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Fanny Fae
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Live your life like you MEAN IT!
Live your life like you MEAN IT!

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Writer's Muses Prompt Set #1

1. What did your mother tell you to never do? Write about the first time you broke that rule.
2. Write about an unanswered prayer or ungranted wish.
3. A year after his death.....
4. "Paranoia is just reality on a finer scale." - Philo Gant, "Strange Days"

5. Who would you die for? Would you prove it?
6. Question to the Writer: What was the stickiest entanglement your character ever faced?

7. Photo Prompt

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Writer's Muses Prompt Set #1

1. What did your mother tell you to never do? Write about the first time you broke that rule.
2. Write about an unanswered prayer or ungranted wish.
3. A year after his death.....
4. "Paranoia is just reality on a finer scale." - Philo Gant, "Strange Days"

5. Who would you die for? Would you prove it?
6. Question to the Writer: What was the stickiest entanglement your character ever faced?

7. Photo Prompt

Photo

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About 7 years ago, some writer friends and I started a writing prompt community on Livejournal. We did this because one was desperately needed. We wanted it to be an answer to other writing / character-centric communities various blogging venues. Those of us who were there were looking for new and interesting ways to stretch our characters and to dig down deep into who they were and are wanted to create a compelling reason to show up at the page - and so Writer's Muses was born. It was well received and copied many times over.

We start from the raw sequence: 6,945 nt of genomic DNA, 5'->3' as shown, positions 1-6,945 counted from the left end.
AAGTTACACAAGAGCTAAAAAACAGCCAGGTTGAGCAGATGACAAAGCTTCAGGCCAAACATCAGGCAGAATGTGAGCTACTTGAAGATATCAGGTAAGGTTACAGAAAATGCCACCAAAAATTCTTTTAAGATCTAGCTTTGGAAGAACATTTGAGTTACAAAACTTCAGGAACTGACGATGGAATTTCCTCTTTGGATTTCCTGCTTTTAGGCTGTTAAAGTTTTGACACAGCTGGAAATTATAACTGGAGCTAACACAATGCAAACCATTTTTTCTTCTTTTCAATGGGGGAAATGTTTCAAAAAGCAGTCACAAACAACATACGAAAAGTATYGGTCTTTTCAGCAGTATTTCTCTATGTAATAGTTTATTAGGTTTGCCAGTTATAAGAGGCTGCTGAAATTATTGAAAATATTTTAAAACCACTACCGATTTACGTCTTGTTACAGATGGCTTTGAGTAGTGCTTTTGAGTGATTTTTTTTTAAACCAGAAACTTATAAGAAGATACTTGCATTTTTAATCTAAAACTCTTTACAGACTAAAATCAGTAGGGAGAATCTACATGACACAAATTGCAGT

Time and the social media landscape being what they are, however, Writer's Muses along with the scores of other sites fell to the wayside. Following the incredible amount of encouragement from past members of the sites over at Livejournal, Dreamwidth, PanHistoria elsewhere , we decided to repeat that past success if possible and do it here on my blog, as well as on past venues - and with social media links here on Google+, on Facebook, Tumblr, Twitter and Bloglovin'.

How it works
Each week will feature a series of writing prompts. In the past on the Livejournal and Dreamwidth communities we had a minium word count of 150 words. It wasn't a hard and fast rule because we know that sometimes certain characters that we write tend to be very short and sweet with their responses, and so those are acceptable, too. The key to Writer's Muses prompts was for members to simply enjoy the process and want to show up at the page.

After picking a prompt, write it out in your blog or even your physical journal.

A good format to follow is the one that we set up for our members, but you can do it any way you like of course!

Prompt Set #, Prompt Number and Letter( if applicable), and the Title.

An example would be:
1.1 - What Mother Told Me Never to Do

Some of us add the name of the character, the fandom and the word count. such as shown here. It can be listed at the top of the entry or most prefer it to be beneath the entry like this.

Muse (Character):Fanny Fae / Faelyn
Fandom: Original Character / Folklore / Mythology